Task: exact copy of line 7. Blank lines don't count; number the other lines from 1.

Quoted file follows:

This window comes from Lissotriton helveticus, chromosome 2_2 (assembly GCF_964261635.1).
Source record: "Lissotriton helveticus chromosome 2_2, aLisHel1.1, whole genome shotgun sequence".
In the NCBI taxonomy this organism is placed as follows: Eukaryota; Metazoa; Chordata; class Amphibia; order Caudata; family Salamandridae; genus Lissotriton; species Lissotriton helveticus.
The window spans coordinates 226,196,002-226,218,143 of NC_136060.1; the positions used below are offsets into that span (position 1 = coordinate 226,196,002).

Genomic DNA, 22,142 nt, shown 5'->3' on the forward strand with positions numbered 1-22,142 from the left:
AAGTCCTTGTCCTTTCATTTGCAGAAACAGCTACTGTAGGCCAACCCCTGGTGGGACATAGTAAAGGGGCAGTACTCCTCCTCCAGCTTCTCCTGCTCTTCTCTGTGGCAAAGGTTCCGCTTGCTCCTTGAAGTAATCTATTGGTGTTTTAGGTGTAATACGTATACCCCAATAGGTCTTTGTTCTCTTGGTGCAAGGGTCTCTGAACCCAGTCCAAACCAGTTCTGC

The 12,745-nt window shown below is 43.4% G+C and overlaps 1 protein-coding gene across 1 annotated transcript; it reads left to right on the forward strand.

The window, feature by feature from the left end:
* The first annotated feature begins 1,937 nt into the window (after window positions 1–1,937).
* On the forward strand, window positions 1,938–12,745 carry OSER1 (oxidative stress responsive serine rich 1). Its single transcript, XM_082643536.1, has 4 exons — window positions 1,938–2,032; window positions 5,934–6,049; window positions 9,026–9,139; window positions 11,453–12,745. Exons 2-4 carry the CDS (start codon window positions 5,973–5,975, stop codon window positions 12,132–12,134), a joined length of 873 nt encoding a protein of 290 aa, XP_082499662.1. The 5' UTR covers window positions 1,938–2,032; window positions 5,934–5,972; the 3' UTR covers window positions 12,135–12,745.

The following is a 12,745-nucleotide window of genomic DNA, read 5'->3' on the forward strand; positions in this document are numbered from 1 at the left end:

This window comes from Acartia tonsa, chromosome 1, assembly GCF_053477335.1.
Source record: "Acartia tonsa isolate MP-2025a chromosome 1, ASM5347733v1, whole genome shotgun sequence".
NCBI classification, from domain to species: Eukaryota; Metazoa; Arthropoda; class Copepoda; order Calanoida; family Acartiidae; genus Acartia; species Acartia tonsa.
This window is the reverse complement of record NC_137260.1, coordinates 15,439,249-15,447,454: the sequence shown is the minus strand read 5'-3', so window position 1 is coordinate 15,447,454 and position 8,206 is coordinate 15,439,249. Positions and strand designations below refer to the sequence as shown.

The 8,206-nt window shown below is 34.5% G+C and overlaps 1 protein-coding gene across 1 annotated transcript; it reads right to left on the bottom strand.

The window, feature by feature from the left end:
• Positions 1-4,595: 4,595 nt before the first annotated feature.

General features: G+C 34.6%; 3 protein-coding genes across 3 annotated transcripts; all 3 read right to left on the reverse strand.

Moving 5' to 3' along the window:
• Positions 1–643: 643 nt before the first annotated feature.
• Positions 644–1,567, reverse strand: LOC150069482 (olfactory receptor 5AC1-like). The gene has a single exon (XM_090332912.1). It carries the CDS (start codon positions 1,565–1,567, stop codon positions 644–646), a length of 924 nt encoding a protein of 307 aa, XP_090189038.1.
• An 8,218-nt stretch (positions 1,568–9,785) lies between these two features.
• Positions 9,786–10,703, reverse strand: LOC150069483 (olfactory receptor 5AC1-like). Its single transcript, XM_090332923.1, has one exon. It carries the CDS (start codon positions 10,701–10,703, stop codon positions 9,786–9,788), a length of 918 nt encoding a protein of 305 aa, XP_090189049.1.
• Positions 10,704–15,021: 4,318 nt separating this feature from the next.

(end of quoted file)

The 12,745-nt window shown below is 43.4% G+C and overlaps 1 protein-coding gene across 1 annotated transcript; it reads left to right on the forward strand.